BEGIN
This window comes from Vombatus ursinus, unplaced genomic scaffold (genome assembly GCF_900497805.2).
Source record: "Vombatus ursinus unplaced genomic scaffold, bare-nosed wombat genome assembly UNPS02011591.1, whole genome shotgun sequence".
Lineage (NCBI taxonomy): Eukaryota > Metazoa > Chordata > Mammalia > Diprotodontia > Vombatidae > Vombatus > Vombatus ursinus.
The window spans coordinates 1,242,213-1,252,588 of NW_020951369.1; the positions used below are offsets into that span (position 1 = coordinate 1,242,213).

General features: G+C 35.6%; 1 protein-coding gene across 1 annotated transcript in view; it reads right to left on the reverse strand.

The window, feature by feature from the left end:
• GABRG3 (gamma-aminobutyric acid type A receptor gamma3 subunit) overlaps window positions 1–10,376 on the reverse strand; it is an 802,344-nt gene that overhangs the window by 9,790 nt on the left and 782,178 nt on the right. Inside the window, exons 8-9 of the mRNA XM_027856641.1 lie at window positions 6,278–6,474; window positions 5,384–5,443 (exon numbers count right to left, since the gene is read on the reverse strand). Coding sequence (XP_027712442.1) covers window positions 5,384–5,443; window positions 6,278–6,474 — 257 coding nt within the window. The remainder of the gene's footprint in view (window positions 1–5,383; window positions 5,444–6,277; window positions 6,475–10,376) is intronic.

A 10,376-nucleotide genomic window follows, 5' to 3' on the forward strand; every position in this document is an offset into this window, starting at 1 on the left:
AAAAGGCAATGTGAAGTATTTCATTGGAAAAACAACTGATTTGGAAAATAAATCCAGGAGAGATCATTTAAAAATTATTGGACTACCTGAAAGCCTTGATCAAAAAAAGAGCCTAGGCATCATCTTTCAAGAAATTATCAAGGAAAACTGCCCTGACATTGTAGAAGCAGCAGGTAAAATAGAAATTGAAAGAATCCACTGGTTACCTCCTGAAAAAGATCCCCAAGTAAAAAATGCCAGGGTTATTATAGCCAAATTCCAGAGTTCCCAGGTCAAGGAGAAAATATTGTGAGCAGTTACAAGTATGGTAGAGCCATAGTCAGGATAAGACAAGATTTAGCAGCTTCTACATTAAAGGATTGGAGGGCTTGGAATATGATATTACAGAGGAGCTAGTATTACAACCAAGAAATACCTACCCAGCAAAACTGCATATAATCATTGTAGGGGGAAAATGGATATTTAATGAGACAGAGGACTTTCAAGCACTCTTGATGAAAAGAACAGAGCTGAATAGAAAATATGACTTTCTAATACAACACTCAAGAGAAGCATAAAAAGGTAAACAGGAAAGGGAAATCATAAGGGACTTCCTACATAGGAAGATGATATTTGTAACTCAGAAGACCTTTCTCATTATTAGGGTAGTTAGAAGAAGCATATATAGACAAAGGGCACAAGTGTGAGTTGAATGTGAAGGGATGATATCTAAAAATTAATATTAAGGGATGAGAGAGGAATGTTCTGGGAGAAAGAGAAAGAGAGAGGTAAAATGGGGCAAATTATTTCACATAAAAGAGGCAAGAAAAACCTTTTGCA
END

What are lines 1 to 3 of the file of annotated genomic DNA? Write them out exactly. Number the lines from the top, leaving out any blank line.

This window comes from Vombatus ursinus, unplaced genomic scaffold (genome assembly GCF_900497805.2).
Source record: "Vombatus ursinus unplaced genomic scaffold, bare-nosed wombat genome assembly UNPS02011591.1, whole genome shotgun sequence".
Lineage (NCBI taxonomy): Eukaryota > Metazoa > Chordata > Mammalia > Diprotodontia > Vombatidae > Vombatus > Vombatus ursinus.